Perennial questions about the utilization of technology arise as insurers prepare for the challenges of a new year. At press time, most budgets have been set and priorities organized to meet the needs of the carrier's business units and overall strategic direction.
That raises a critical question: What will happen to core systems as 2004 unfolds? Have some carriers already decided that this is the year to finally make a move to modernize those systems that set the tone for their entire enterprise?
The state of core insurance systems in a way represents the entire scope of technology utilization as it applies to the insurance industry. An insurance company can effectively ignore these old systems and continue nursing them to provide the same levels of service and performance as always. Alternatively, a carrier can decide to engage IT resources (internal, external, or a combination) to effect some level of change in the functionality these systems provide. Or a company can decide to start fresh and use the same IT resources to create or purchase a new solution to meet the tactical and strategic needs of the company's business model.
Any review of the state of core systems should take account of several facts. First of all, the underwriting, policy processing and claims applications that make up these core systems are the engines of daily operations for carriers. Therefore a preponderance of IT budgets go to maintain these critical systems. The maintenance includes fixes for known problems, requested enhancements, and required changes due to business or regulatory changes. While few of these maintenance projects significantly enhance a carrier's ability to offer new services, they do keep the company operating and processing the information that equates to revenue.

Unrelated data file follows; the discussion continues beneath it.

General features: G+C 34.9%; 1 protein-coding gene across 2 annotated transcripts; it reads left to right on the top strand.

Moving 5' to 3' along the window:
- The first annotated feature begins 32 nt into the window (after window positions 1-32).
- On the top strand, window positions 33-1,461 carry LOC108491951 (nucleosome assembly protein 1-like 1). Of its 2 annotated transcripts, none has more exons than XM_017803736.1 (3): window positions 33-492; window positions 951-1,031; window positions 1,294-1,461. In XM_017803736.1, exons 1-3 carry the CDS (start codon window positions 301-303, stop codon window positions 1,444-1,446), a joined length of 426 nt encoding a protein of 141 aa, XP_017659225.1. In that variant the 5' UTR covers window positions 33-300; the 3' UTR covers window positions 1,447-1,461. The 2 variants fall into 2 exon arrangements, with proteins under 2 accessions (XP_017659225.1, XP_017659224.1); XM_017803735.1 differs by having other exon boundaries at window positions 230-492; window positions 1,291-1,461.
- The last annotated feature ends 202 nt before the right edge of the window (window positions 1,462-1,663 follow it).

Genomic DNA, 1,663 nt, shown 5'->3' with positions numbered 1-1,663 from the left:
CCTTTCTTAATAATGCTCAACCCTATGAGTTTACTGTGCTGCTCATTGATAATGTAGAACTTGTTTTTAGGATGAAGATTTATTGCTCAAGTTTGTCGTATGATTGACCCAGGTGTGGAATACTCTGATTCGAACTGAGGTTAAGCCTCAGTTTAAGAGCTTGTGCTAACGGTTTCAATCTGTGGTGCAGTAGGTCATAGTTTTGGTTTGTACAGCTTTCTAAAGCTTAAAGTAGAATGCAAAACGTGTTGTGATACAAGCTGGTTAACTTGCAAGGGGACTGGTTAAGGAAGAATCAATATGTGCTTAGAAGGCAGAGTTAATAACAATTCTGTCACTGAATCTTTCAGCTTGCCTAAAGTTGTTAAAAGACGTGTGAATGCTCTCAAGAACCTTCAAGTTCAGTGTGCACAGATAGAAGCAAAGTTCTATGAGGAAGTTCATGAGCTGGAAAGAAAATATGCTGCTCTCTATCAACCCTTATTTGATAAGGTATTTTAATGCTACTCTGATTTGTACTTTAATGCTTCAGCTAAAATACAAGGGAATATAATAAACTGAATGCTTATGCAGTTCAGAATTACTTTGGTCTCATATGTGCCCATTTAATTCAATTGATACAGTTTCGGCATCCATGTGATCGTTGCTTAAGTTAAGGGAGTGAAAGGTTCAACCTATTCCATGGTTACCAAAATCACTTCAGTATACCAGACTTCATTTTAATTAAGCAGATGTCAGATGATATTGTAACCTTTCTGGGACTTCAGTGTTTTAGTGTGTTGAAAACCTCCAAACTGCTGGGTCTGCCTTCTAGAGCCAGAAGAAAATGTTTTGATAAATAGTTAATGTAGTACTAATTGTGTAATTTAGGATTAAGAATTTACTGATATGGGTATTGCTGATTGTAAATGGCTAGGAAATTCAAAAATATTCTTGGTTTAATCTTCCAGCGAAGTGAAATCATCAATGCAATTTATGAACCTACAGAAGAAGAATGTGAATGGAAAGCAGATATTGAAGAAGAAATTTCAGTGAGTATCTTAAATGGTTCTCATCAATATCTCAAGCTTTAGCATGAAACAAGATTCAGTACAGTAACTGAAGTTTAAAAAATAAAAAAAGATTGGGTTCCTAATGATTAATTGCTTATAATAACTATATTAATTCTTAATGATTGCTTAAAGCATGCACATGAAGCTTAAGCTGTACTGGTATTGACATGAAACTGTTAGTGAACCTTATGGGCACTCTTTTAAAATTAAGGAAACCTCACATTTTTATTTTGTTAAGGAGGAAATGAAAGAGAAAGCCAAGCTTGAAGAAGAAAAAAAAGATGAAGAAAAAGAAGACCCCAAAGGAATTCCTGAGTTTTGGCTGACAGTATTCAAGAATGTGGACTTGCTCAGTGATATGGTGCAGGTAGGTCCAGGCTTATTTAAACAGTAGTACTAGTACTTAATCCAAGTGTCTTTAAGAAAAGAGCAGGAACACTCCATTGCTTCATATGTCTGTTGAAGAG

In fact, some carriers have already replaced or reengineered many components of their core systems. A combination of foresight, budget, executive direction and infrastructure readiness has allowed various insurers to rise to the next level of capability. These companies are better prepared to meet the changing requirements of a more complex financial services marketplace. Yet, even these forward-thinking companies rarely replace all of their core systems.